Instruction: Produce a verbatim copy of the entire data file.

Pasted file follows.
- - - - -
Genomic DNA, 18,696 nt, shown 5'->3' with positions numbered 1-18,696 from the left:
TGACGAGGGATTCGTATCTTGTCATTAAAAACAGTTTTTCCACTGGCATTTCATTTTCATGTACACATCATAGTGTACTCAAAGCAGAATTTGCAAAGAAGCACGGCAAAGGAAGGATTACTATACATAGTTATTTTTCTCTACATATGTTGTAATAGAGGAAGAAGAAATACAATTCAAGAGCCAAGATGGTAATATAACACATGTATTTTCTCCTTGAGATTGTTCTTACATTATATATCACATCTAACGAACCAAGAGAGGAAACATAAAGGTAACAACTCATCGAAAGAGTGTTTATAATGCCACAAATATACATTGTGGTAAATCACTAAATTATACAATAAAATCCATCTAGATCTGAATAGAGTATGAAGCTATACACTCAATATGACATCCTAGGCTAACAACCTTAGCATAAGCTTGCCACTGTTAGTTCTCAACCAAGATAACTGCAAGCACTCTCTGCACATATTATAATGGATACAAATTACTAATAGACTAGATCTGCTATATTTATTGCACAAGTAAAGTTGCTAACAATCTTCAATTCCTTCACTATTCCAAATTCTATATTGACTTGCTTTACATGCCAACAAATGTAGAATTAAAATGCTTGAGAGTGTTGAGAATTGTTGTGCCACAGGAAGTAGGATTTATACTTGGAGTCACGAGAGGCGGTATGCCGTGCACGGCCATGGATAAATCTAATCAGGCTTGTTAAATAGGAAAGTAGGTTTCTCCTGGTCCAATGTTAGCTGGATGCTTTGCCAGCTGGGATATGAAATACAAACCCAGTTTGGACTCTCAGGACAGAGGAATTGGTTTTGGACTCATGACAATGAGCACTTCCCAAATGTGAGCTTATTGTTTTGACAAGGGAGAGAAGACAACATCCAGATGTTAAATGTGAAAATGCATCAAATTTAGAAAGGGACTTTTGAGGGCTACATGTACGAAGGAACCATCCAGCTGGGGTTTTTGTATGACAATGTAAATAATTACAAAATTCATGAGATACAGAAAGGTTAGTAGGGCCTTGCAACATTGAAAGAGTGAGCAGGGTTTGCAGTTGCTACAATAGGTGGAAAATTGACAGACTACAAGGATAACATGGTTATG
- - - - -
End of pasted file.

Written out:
Genomic DNA, 18,696 nt, shown 5'->3' with positions numbered 1-18,696 from the left:
TGACGAGGGATTCGTATCTTGTCATTAAAAACAGTTTTTCCACTGGCATTTCATTTTCATGTACACATCATAGTGTACTCAAAGCAGAATTTGCAAAGAAGCACGGCAAAGGAAGGATTACTATACATAGTTATTTTTCTCTACATATGTTGTAATAGAGGAAGAAGAAATACAATTCAAGAGCCAAGATGGTAATATAACACATGTATTTTCTCCTTGAGATTGTTCTTACATTATATATCACATCTAACGAACCAAGAGAGGAAACATAAAGGTAACAACTCATCGAAAGAGTGTTTATAATGCCACAAATATACATTGTGGTAAATCACTAAATTATACAATAAAATCCATCTAGATCTGAATAGAGTATGAAGCTATACACTCAATATGACATCCTAGGCTAACAACCTTAGCATAAGCTTGCCACTGTTAGTTCTCAACCAAGATAACTGCAAGCACTCTCTGCACATATTATAATGGATACAAATTACTAATAGACTAGATCTGCTATATTTATTGCACAAGTAAAGTTGCTAACAATCTTCAATTCCTTCACTATTCCAAATTCTATATTGACTTGCTTTACATGCCAACAAATGTAGAATTAAAATGCTTGAGAGTGTTGAGAATTGTTGTGCCACAGGAAGTAGGATTTATACTTGGAGTCACGAGAGGCGGTATGCCGTGCACGGCCATGGATAAATCTAATCAGGCTTGTTAAATAGGAAAGTAGGTTTCTCCTGGTCCAATGTTAGCTGGATGCTTTGCCAGCTGGGATATGAAATACAAACCCAGTTTGGACTCTCAGGACAGAGGAATTGGTTTTGGACTCATGACAATGAGCACTTCCCAAATGTGAGCTTATTGTTTTGACAAGGGAGAGAAGACAACATCCAGATGTTAAATGTGAAAATGCATCAAATTTAGAAAGGGACTTTTGAGGGCTACATGTACGAAGGAACCATCCAGCTGGGGTTTTTGTATGACAATGTAAATAATTACAAAATTCATGAGATACAGAAAGGTTAGTAGGGCCTTGCAACATTGAAAGAGTGAGCAGGGTTTGCAGTTGCTACAATAGGTGGAAAATTGACAGACTACAAGGATAACATGGTTATG